Best of Daily Reflections: Enjoy Today’s WorkDaily Reflection / Produced by The High Calling
Trust in the LORD, and do good; dwell in the land and befriend faithfulness.
It's really easy for me to wait for the next big thing. It's a habit of mine, actually. When I was in middle school, I couldn't wait to be in high school; when I was in high school, I was chomping at the bit for college. Then, of course, I'd have my eyes set on graduation, followed by a ubiquitous backpacking trip around Europe, then work, and then marriage. In the heat of all those moments, I was mostly moving with my finger on the fast-forward button, eager to move on to what's next.
It's as though I've spent so much of my life in the waiting room, thinking that beyond those next doors lay the greener pastures.
It's easy for me to still do this with my work, as a writer and blogger. Working for myself has its numerous privileges, of course, and I daily thank God for the ability to make a living from something I'd do for free because I love it so much. But if you've spent more than half an hour on the Internet lately, you know how hard it is to turn it off and reengage in the three-dimensional world. The Internet, my workplace, is a behemoth of a thing, and it never ends.
Because it never ends, it's mighty tempting to constantly do "One More Thing." One more tweet. One more pinboard. One more comment left on one more blog. One more post idea that requires just a bit more research, a few more links.
And on and on it goes. The work never ends.
When we are blessed enough to love our work, it's easy to continually work on more, more, more. When we love the tasks before us, we want to work. God made us to work, so why shouldn't we work hard? Goodness, what a blessing to love working hard!
But I think there's a subtle difference between loving to work hard and working hard simply for more. It's tackling that never-ending to-do list because you want to arrive somewhere, because you think (like that middle school student who's sure in high school lie all the answers) once you've summited that mountain, you'll finally be content. It's the difference between working hard to earn enough and working hard to have the ever elusive more.
Psalm 37:4 is well-known, right? Delight yourself in the Lord and He will give you the desires of your heart. But we often skim past verse three, just before: "Trust in the LORD, and do good; dwell in the land and befriend faithfulness." Trust, do, dwell, befriend. Do good. Dwell in the land. Befriend faithfulness. The actions here, done on our part, speak of being present where we are and where he has us.
Dwell in the land reminds me that I need to be fully present in the moment. It's the opposite of living in a waiting room. While these commands from God apply to all areas of my life, I can zero in on my work and see how there truly is blessing when I choose to dwell in the land that is my work: not striving for the next thing around the corner. Assuming there is joy to be found in today's work only beyond where it will take me tomorrow. Relishing the tasks set before me now, even though my eternal Internet to-do list will never end.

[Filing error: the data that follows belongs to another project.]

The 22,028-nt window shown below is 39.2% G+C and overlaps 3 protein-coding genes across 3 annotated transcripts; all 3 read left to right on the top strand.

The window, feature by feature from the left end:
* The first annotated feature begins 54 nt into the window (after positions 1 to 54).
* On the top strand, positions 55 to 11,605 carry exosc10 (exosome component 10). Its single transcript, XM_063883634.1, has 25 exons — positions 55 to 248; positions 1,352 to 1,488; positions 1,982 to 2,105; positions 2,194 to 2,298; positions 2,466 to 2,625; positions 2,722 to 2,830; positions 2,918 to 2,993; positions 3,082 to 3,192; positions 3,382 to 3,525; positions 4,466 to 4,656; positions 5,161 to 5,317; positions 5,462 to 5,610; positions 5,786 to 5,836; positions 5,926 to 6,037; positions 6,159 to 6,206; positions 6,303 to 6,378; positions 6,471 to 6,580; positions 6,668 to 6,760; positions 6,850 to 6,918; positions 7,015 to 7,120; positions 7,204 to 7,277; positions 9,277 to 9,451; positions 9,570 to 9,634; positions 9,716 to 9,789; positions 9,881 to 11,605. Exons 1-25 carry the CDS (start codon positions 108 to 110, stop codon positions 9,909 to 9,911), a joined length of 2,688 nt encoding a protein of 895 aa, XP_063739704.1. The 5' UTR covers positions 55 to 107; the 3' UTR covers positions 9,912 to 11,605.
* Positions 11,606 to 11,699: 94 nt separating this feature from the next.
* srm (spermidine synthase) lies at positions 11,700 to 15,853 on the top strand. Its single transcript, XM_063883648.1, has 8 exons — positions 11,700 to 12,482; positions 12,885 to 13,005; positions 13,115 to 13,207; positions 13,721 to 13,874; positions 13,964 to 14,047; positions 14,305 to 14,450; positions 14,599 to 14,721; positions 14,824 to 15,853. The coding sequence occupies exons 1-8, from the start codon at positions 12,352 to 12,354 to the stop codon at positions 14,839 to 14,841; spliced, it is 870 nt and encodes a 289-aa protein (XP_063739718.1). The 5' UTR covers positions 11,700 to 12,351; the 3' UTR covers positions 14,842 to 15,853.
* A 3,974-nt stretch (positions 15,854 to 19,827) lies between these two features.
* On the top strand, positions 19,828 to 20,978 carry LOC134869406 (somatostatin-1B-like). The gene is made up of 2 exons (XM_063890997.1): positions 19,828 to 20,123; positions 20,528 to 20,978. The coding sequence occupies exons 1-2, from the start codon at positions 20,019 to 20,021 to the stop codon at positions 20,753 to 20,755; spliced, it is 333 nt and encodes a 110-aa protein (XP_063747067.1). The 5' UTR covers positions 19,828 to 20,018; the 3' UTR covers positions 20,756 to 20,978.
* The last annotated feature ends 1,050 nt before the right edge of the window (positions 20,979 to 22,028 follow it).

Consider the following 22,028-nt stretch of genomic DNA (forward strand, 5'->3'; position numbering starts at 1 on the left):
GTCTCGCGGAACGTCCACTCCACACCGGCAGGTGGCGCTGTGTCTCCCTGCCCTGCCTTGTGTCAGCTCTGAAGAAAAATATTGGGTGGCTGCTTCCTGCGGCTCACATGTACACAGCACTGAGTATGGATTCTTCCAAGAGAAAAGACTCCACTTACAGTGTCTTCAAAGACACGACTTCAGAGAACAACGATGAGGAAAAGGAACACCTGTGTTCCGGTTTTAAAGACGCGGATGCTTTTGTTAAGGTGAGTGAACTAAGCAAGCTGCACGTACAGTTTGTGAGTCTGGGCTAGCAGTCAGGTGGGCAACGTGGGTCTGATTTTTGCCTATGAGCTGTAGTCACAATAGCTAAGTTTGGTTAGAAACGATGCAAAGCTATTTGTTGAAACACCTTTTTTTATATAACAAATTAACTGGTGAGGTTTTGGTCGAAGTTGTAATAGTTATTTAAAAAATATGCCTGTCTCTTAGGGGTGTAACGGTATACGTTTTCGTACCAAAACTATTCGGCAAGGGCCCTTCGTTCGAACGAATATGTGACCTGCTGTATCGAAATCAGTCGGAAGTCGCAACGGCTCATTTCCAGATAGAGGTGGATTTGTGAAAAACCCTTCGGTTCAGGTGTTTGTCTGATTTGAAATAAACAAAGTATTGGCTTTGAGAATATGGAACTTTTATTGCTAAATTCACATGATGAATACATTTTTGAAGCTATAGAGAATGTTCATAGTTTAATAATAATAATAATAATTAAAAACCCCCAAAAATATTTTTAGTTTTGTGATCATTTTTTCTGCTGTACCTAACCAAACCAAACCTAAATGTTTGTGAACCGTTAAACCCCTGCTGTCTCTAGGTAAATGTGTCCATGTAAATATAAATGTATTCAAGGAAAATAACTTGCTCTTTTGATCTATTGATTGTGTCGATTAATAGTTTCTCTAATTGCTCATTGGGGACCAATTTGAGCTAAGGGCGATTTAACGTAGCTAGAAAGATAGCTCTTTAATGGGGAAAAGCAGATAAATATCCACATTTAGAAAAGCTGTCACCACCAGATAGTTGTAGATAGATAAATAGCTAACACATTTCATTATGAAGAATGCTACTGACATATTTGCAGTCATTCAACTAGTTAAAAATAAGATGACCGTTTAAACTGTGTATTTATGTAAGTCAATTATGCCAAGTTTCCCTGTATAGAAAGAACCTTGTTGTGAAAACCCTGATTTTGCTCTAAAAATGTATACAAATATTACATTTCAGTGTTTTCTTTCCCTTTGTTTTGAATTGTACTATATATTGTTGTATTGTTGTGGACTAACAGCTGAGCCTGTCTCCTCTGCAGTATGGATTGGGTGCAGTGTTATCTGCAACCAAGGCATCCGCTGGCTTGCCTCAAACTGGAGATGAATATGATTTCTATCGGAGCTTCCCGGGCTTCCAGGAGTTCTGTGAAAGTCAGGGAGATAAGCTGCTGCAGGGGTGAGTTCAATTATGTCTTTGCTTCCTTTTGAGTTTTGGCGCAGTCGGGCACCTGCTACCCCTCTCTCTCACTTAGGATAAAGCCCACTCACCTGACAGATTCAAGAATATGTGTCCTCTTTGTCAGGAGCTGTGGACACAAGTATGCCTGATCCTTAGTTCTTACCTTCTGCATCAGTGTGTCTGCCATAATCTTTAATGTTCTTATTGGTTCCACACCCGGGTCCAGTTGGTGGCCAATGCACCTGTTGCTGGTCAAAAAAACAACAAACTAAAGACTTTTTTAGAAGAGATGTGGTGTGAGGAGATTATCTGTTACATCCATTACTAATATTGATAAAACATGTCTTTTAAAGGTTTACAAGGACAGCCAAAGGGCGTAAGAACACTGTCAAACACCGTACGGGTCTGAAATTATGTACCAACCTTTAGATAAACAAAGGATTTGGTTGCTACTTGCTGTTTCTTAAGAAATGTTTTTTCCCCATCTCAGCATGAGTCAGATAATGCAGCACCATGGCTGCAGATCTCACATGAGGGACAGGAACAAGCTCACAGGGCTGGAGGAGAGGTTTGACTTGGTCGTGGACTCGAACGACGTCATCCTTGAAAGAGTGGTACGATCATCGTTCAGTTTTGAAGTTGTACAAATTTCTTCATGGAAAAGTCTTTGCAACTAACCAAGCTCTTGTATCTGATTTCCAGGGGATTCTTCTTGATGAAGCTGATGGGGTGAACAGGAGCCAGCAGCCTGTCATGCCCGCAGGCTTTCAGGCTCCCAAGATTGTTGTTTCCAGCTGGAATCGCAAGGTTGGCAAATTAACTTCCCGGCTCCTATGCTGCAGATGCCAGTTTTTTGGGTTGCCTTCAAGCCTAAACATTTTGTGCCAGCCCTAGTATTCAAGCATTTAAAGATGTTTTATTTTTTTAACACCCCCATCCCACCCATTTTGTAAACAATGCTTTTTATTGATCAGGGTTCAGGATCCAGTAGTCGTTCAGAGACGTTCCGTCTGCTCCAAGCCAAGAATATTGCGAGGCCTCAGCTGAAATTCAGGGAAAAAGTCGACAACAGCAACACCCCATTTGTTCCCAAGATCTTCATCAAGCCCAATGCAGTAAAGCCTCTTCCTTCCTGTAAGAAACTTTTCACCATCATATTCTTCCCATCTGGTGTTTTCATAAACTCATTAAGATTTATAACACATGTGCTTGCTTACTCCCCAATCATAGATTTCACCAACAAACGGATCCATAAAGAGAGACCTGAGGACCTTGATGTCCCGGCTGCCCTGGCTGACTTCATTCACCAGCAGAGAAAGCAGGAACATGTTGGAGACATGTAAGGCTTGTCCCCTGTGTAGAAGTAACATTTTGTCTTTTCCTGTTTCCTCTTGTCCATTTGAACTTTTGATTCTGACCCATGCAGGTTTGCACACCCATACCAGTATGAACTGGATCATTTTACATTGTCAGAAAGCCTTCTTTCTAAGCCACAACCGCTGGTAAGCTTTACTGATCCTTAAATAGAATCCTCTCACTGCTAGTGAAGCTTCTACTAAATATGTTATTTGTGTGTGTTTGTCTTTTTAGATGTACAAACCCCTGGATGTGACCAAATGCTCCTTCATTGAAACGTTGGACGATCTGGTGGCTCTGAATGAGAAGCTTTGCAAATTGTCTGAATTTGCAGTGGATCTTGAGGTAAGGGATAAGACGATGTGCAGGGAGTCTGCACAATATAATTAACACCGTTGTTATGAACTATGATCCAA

Work is more of a blessing when it is contrasted with rest. When I dwell in the land today, I can freely choose to rest after the day's work. I can honor the cycle God has given us of work, rest, work, rest. Love my work, yes. But trust that he has tomorrow under control. I need only to cultivate faithfulness for today, and to dwell, faithfully, in the land.
QUESTIONS FOR REFLECTION: Is it a challenge for you to "dwell in the land" in your work? What's your experience in setting healthy long-term goals, while still focusing on the day's work set before you? Where, for you, is that subtle line drawn between working for the love of working and working for the always-elusive "more"? How does it look to befriend faithfulness in your work?
PRAYER: God, help me to remember to dwell in the land and cultivate faithfulness today. You've got tomorrow under control, and you've asked me only to trust you and your goodness. Help me focus, trust, and remain diligent, so that my day's labor honors you. Bless me with faith where I lack it. Amen.
P.S. from Mark: Tsh Oxenreider is the main blogger behind The Art of Simple, a blog dedicated to the art and science of living simpler. Tsh is the author of Notes from a Blue Bike: The Art of Living Intentionally in a Chaotic World, One Bite at a Time: 52 Bites for Making Life Simpler, and Organized Simplicity. Tsh also records a podcast with Homefries called The Art of Simple Podcast, which during one week ranked second under NPR’s This American Life as most listened-to podcasts.Tsh is also an advocate for Compassion International, is a regular contributor at (in)courage, and is an A-List Expert with Real Simple magazine. She thinks a library card, a Netflix subscription, and a passport are some of the greatest parenting tools in the universe.
Feeling the Love at Work
This article appears as part of a series at The High Calling, called, Feeling the Love at Work. By work, we mean, wherever it is you find yourself in your days. The carpool lane. The church. The board room. The fast food fryer. The museum curator. The blogger. The nurse, teacher, doctor, lawyer. The stay-at-home dad. Some of us are finding our way toward our dream job, and others are wondering if our work really matters at all. What is it like to work in a job you love and, how might your work impact your affections in the other areas of life? Maybe you know someone who's asking these very same questions. If so, consider sharing these stories with them, via email, Facebook, Twitter, or through your other social media and friendship networks.
Image courtesy of Laity Lodge, one of our sister programs in the Foundations for Laity Renewal.